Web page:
This critical first step requires only a modest investment of your energy, but pays off handsomely in dollars and hours saved by the time Santa squeezes his big butt down your chimney. December flies by at the speed of a reindeer on PED’s, so it’s important to plan in advance. A good first step is to begin a mental checklist in September and October of things to consider for the upcoming season. In fact, it’s never too early to plan or be on the lookout for things you’ll need once we enter the season to be jolly. My wife buys wrapping paper whenever she sees a pattern or material she likes, regardless of the time of year. Sounds crazy, but it saves her time in December.

For the rest of us, the best way to get started is by asking a few key questions. Where will I be celebrating and with what people? Who do I want to (and need to) exchange presents with? How much can I (and do I) want to spend? Mull this over during your commute, on the treadmill or even when showering. Then, grab your iPhone, jot down a few notes and let them it sit. Subconsciously, you’re laying the groundwork for a successful plan and execution. Over the coming days, you’ll come up with things you omitted and revise your checklist, and that’s good. Soon you should have your game plan mentally mapped out and documented. Although it’s just a guideline, you’re getting off on the right foot start.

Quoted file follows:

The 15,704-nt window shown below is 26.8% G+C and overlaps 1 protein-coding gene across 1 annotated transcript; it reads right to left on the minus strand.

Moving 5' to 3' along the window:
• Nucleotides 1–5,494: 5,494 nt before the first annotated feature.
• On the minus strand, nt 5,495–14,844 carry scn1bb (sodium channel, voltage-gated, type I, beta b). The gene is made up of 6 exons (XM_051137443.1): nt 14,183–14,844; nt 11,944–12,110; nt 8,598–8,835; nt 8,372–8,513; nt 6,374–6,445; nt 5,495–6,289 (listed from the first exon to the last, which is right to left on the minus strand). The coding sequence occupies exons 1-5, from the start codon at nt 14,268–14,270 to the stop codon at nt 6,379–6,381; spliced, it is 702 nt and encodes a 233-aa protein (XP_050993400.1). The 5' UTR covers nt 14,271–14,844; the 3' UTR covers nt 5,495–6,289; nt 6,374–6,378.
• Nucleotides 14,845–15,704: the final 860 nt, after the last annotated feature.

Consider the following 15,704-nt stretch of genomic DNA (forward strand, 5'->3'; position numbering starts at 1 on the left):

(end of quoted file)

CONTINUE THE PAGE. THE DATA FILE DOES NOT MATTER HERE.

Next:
2. Do your research online and offline.
There are plethora of digital apps for price comparisons and tools to find the best deals and best times to buy. A quick walk through a few selected retailers before Thanksgiving can also give you a good idea as to what items are hot and in ample supply. For instance, UNIQLO is the king of lightweight down jackets and vests, so you know they will be a few mega-sales during December/Christmas. The point is, if you are mindful and invest a few minutes into research both online and offline for ideas and deals, I assure you that you will spark some ideas and score bargains. Gone are the days of frantically marching through big box retailers the week before Christmas.

3. Consider themes.